The motivation for this model comes from separation of speech mixtures. According to the sparsity assumption of speech sources in the STFT domain [12], each TF bin is dominated by a single speaker. Given the spectrogram of the mixed signal, we can define a column vector for each frame index, consisting of the STFT values in a certain frequency band. Relying on the sparsity assumption, each frequency bin in this vector contains a signal from a single speaker. The challenge in speech mixtures, is that they are time-varying. In Section II-A we mitigate this problem by proposing features based on the acoustic channels, which are approximately fixed as long as the environment and the source positions do not change dramatically.

### Ii-B Analysis of the Correlation Matrix

Our goal is to recover the number of hidden sources and to estimate them based on the given set of observations . The key to our separation scheme lies in the spectral decomposition of the correlation matrix defined over the different observations, which is analysed in this section.

Based on the assumed statistical model (12II-A), the correlation between each two observations and , is given by (for details refer to Appendix A):

 E{1DaT(l)a(n)}={[]ll∑Jj=1pj(l)pj(n) if l≠n1 if l=n. (4)

Let be the correlation matrix, with . According to (4) the correlation matrix can be recast as:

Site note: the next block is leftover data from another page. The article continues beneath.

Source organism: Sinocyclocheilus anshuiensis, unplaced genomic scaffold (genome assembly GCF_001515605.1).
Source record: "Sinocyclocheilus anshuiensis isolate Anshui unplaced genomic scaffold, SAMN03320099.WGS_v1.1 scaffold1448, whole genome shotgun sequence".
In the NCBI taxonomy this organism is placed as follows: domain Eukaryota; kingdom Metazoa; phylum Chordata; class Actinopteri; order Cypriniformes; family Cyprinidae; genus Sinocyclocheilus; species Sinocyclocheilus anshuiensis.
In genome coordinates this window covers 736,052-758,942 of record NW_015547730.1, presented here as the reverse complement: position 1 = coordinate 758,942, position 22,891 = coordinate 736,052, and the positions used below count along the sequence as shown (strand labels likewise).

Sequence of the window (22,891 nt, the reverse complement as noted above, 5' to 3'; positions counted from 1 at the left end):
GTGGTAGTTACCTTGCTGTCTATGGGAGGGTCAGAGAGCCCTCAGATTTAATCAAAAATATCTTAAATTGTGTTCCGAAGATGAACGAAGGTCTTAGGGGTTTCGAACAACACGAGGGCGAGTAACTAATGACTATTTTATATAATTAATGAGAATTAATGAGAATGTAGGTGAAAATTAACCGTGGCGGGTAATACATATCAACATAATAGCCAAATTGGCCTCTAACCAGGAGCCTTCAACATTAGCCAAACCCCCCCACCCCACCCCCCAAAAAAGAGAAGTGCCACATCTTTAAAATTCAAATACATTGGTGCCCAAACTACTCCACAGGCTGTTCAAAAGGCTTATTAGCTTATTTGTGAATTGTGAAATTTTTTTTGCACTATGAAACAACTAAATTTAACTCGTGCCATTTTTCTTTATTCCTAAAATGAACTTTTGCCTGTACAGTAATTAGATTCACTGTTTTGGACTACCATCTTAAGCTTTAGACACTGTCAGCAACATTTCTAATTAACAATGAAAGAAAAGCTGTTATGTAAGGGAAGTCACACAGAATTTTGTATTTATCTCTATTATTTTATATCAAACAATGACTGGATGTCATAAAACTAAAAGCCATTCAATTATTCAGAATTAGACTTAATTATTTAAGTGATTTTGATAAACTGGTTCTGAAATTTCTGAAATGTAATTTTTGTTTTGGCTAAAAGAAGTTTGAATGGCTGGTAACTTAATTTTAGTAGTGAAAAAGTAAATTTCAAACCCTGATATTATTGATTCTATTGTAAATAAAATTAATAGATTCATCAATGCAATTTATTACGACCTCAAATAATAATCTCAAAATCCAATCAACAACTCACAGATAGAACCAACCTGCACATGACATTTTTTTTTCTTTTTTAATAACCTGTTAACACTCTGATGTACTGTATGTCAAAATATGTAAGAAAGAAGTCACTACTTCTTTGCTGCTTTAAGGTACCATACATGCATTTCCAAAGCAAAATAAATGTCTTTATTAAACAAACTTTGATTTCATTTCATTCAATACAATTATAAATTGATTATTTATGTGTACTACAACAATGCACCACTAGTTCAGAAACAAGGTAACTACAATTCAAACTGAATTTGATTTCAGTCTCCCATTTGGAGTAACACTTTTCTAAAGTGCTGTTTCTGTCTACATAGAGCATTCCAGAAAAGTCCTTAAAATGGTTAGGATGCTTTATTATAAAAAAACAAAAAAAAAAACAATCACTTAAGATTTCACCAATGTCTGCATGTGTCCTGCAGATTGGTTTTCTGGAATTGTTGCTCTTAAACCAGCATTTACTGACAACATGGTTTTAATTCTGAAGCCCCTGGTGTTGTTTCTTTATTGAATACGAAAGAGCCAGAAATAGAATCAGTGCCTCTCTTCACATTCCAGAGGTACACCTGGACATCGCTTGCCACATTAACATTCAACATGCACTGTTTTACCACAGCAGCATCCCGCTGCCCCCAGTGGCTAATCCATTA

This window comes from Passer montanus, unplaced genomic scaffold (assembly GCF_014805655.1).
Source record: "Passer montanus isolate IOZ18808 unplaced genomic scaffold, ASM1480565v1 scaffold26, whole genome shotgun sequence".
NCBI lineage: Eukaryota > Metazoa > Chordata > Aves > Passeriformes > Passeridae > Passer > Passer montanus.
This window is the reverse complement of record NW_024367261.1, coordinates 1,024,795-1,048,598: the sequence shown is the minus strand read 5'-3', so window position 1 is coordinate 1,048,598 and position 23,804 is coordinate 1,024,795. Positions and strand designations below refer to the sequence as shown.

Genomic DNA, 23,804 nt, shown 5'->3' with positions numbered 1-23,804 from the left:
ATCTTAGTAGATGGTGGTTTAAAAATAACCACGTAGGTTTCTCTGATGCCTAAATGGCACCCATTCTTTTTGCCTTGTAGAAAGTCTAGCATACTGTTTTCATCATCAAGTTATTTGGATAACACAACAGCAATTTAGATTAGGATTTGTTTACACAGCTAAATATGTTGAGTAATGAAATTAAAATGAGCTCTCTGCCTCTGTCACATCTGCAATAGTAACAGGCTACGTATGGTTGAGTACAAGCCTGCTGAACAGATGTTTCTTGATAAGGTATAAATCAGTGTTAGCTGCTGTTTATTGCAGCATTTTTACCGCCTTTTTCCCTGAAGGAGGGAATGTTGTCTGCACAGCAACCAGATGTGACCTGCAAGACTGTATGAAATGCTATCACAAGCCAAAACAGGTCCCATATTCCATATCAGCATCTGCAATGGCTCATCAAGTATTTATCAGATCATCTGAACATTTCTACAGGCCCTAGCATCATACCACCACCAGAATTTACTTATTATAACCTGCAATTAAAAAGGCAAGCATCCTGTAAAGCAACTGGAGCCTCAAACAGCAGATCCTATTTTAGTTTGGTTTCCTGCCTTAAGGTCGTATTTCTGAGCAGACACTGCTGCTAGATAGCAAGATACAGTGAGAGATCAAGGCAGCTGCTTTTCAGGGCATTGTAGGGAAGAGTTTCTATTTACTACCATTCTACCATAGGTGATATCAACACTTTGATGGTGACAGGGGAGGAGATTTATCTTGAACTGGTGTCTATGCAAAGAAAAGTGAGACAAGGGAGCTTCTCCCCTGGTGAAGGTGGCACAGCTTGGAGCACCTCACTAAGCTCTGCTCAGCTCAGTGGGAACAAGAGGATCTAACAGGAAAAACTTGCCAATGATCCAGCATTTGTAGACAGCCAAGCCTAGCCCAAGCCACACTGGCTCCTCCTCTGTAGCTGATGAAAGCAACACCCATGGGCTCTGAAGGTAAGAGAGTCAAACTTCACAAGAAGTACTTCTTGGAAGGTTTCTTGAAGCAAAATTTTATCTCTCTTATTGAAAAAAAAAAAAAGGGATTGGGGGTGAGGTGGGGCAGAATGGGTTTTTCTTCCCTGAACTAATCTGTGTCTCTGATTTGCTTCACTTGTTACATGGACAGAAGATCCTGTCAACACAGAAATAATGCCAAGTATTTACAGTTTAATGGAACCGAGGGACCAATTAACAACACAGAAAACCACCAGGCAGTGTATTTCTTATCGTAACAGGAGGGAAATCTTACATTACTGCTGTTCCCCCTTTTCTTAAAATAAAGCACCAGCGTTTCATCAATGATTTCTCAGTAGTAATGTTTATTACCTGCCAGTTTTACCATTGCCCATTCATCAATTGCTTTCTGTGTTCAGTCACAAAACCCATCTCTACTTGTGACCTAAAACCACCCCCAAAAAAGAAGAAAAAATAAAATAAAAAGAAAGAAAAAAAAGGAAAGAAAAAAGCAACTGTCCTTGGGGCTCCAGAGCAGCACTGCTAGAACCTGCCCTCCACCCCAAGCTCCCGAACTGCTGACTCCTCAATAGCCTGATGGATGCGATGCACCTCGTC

W=PPT+ΔW (5)

where is a matrix with , and is a diagonal matrix with . We show in Appendix B, that has a negligible effect on the spectral decomposition of . Therefore, henceforth we omit from our derivations and consider the correlation matrix as .

Following the mutual independence assumption of the sources, the columns of are linearly independent, i.e. the rank of equals the number of sources . Hence, the rank of also equals , i.e. it has nonzero eigenvalues. We apply an eigenvalue decomposition (EVD) , with an orthonormal matrix consisting of the eigenvectors , and a diagonal matrix with the eigenvalues on its diagonal. The eigenvalues are sorted by their values in a descending order. According to (5), the first eigenvectors , associated with the nonzero eigenvalues , form a basis for the column space of the matrix . Accordingly, the following identity holds:

 UJ=PQT (6)

where , and is a invertible matrix.

Each observation can be represented as a point in , defined by the corresponding set of probabilities: . Note that each point is a convex combination of the standard unit vectors:

 p(l)=J∑j=1pj(l)ej,J∑j=1pj(l)=1. (7)

where with one in the th coordinate and zeros elsewhere. Accordingly, the collection of the probability sets lies in a -simplex in . This is a standard simplex, whose vertices are the standard unit vectors . Note that in this representation, points for which the probability of the th source is dominant over the probabilities of the other sources, i.e. , satisfy: , namely these points are concentrated nearby the th vertex.

We can use the eigenvectors of to form an equivalent representation in , defined by: . According to (6), this representation is related to the former representation by the following transformation: